Thursday,26 April, 2018
Current issue | Issue 1345, (18 - 24 May 2017)
Thursday,26 April, 2018
Issue 1345, (18 - 24 May 2017)

Ahram Weekly

Parliament to refute media attacks

Regular press conferences will be convened to counter criticisms of the performance of MPs, reports Gamal Essam El-Din

Osama Heikal, head of parliament’s Media, Culture and Antiquities Committee, announced this week that press conferences will be held on a regular basis in order to counter media criticism of parliament.

“Some local media outlets claim parliament is not doing enough to improve the economic conditions of ordinary Egyptians and accuse MPs of failing to attend plenary sessions,” said Heikal. “To combat these false claims I have been instructed by the speaker to hold regular press conferences to highlight parliament’s achievements.”

On 10 May Parliament Speaker Ali Abdel-Aal accused local television channels and independent newspapers of trying to tarnish parliament’s image. “At the request of many MPs I have asked for regular press conferences to be held to highlight parliament’s achievements,” said Abdel-Aal.

During a press conference on Monday Heikal complained it was “completely unfair that some local media outlets have launched a ferocious campaign against the House”.

According to Heikal, since being elected in January 2016 parliament has been busy in translating the ideals of the revolutions of 25 January and 30 June into facts on the ground.

“Parliament passed 342 law decrees and 82 laws in its first legislative season and 85 laws since the second began in October 2016,” said Heikal. In the same period MPs discussed 1,103 information requests, directed 547 questions at cabinet ministers and reviewed 693 urgent statements. “Most of this supervisory activity covered issues that directly affect the daily life of millions of ordinary Egyptians, most notably inflation and unemployment.”

Heikal claimed parliament had played a significant role in exposing corruption in the government. “We forced the minister of supply to resign from office and successfully pressed for an investigation into graft at the Ministry of Supply and Internal Trade,” said Heikal.

“There is still a month and half ahead until parliament’s second season ends on 30 June. Our ongoing agenda includes much new legislation. Laws dealing with the press and the media, the judiciary, criminal procedures, the National Election Commission and local councils all await discussion in the next month and half.”

Heikal refuted media claims that MPs were passing new legislation in a rush and without adequate debate.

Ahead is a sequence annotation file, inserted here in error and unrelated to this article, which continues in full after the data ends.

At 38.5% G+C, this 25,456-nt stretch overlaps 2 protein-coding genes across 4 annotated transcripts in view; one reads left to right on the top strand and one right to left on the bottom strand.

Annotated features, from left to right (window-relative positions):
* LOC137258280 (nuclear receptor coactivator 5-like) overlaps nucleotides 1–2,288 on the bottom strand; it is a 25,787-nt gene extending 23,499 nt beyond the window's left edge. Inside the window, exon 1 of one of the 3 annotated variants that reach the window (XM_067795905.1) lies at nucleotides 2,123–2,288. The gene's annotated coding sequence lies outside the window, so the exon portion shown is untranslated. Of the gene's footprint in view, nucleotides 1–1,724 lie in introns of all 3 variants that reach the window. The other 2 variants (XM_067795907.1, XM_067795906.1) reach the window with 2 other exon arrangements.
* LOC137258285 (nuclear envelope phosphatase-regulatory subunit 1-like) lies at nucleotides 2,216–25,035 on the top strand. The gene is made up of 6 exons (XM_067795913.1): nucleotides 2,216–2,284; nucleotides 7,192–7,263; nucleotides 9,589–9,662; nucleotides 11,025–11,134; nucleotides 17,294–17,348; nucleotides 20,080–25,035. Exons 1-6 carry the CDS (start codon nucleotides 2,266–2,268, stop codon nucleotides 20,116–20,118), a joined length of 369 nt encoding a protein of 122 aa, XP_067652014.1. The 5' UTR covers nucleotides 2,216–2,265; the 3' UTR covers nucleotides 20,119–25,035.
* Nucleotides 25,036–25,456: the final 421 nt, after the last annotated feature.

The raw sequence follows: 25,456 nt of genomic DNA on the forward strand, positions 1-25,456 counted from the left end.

“This is part of the hostile media campaign against us,” claimed Heikal. “Parliament is accused of not acting to tackle inflation which hit families hard when the government floated the Egyptian pound in November. Yet the truth is now the pound is stabilising against the US dollar prices are steadier. The cost of some things, such as sugar, has even begun to go down.”

Heikal, who is optimistic other prices will begin to fall by the end of the year, says the only real option parliament had was to press the government to give a 10 per cent bonus to government and public sector employees to help them cope with price increases in the wake of the devaluation of the pound. “While we remain keen the government keeps the budget deficit within bounds we insisted that state employees should not shoulder all the fall out from economic reform,” he said.

Heikal revealed parliament has not yet reached a decision on when MP-elect Amr Al-Shobaki should take his seat in the House.

In July 2016, the Court of Cassation ruled that Al-Shobaki should replace Ahmed Mortada Mansour who was initially declared the winner of the Agouza and Dokki district. After reviewing a recount of votes the court found Al-Shobaki had beaten Mansour by 301 votes.

“Experts affiliated with the Legislative and Constitutional Affairs Committee are concerned the final court ruling contradicts with the House of Representatives’ internal bylaws,” said Heikal. “While the court ruled Al-Shobaki, and not Mansour, had won Giza governorate’s Agouza and Dokki district parliament’s internal by-laws state that if an MP loses his membership as a result of a court ruling a new by-election should be held.”

Heikal also said the new NGO law passed by parliament in November is likely to be redrafted. The law, which has not yet been ratified by President Abdel-Fattah Al-Sisi, is currently being reviewed by the Social Solidarity Committee.

“The legislation, which regulates the work of NGOs, was heavily criticised by local and international human rights organisations which characterised the law as an attempt to erase civil society in Egypt”.

Heikal concluded Monday’s press conference by insisting MPs remained opposed to any form of reconciliation with the Muslim Brotherhood.

“The Muslim Brotherhood is a terrorist organisation which continues to back and organise violent attacks against the state and the public. It has refused to take any steps towards reforming its radical religious agenda and MPs wholeheartedly reject any moves towards reconciling with the group.”

Heikal argued that though the 2014 constitution states in Article 241 that a transitional justice law be issued immediately to promote national reconciliation MPs would balk at passing such a law in case it resulted “in some form of reconciliation with the Brotherhood”.

“Society is opposed to reconciliation with the Muslim Brotherhood, meaning parliament cannot accept any moves in that direction,” said Heikal.

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